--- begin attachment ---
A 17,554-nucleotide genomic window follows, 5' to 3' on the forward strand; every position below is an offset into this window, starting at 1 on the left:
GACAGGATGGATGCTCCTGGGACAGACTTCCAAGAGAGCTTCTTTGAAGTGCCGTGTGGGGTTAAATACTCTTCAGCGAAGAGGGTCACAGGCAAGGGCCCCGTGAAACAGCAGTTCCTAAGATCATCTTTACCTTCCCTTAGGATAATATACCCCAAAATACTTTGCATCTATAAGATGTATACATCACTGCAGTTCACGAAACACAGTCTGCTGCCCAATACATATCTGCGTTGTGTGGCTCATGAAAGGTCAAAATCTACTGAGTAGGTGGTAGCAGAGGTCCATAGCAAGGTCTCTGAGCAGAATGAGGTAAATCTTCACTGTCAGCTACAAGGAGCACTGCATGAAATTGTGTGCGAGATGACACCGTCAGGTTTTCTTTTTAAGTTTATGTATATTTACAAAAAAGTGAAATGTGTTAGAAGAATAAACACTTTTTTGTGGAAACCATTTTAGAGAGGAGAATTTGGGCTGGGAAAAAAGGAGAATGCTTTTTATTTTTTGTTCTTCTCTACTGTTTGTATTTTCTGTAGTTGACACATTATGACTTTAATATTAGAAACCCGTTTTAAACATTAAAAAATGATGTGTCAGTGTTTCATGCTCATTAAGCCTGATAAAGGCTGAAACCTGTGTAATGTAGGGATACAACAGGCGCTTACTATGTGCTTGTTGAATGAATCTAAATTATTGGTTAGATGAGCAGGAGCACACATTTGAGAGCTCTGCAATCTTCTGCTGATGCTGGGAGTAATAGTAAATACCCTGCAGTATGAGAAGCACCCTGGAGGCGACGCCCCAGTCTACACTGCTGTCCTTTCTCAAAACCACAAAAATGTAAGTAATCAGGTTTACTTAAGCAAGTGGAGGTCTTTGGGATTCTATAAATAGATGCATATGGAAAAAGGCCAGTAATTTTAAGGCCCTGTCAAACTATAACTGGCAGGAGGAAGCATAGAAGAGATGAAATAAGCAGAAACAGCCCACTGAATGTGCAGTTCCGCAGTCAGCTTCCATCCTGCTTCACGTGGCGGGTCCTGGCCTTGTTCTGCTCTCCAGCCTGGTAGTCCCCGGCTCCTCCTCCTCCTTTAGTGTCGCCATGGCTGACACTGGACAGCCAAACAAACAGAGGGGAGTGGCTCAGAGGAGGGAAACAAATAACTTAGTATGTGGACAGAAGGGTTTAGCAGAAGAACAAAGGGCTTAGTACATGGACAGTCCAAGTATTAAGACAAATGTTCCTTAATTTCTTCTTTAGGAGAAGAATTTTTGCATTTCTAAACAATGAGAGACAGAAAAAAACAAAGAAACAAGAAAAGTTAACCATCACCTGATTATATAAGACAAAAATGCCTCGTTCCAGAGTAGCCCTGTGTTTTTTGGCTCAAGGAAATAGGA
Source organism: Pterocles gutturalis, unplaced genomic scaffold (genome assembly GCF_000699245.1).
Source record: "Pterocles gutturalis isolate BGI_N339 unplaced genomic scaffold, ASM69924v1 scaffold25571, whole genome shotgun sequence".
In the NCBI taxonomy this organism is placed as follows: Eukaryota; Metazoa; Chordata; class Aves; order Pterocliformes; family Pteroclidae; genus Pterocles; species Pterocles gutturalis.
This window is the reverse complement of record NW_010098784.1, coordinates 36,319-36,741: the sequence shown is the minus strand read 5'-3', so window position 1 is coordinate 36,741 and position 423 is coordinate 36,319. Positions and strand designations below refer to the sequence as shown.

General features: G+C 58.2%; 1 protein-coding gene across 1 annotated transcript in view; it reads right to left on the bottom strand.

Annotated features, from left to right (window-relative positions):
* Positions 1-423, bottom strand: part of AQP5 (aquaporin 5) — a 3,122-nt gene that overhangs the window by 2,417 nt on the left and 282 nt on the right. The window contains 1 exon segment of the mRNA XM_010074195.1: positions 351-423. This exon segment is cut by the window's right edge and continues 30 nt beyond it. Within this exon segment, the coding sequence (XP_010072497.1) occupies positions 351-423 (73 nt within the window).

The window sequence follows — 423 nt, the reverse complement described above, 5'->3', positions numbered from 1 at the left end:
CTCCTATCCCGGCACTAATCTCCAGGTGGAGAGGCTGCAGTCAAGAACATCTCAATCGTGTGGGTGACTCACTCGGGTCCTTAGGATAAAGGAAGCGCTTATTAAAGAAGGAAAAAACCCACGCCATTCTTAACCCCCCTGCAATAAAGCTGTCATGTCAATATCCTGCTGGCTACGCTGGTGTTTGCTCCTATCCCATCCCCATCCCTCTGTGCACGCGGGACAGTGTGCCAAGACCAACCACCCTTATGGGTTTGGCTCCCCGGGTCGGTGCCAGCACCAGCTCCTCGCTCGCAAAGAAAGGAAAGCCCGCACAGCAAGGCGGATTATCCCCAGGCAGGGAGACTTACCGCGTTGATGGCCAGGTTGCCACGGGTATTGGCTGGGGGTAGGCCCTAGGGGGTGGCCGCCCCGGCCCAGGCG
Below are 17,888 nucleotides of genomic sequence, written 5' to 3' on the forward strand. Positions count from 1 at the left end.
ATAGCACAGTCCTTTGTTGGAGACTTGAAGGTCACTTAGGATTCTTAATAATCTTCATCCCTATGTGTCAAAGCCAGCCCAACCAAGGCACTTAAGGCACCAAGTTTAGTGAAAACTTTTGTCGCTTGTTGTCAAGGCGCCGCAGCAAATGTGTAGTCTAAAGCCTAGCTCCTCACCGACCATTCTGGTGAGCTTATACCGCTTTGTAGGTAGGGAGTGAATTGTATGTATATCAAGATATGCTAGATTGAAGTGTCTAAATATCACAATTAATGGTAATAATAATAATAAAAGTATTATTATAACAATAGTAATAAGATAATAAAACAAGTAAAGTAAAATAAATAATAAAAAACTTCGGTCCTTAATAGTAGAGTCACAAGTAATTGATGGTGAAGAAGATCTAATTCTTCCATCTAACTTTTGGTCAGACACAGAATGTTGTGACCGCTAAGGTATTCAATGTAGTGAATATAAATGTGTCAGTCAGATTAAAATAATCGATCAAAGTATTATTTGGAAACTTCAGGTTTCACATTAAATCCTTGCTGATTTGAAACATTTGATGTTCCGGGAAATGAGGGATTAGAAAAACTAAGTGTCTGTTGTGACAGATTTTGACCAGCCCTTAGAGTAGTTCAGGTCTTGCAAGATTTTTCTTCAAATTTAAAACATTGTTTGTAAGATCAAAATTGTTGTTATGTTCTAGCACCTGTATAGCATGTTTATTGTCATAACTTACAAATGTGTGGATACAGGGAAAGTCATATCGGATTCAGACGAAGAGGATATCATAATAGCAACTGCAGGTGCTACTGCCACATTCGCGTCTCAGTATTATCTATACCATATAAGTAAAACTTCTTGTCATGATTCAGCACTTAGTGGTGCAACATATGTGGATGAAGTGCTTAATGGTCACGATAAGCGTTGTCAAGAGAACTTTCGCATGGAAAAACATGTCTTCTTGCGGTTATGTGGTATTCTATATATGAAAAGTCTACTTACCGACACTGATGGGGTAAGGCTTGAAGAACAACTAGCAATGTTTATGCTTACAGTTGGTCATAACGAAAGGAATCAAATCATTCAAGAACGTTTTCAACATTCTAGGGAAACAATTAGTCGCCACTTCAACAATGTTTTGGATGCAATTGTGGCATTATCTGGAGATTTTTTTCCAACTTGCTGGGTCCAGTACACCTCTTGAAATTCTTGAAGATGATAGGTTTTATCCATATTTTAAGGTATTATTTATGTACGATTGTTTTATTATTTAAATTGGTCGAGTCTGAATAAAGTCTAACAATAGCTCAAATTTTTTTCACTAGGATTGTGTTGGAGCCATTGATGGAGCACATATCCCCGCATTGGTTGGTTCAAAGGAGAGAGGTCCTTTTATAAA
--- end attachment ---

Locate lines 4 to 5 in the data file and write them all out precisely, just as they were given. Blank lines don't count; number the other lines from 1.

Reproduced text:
Source record: "Pterocles gutturalis isolate BGI_N339 unplaced genomic scaffold, ASM69924v1 scaffold25571, whole genome shotgun sequence".
In the NCBI taxonomy this organism is placed as follows: Eukaryota; Metazoa; Chordata; class Aves; order Pterocliformes; family Pteroclidae; genus Pterocles; species Pterocles gutturalis.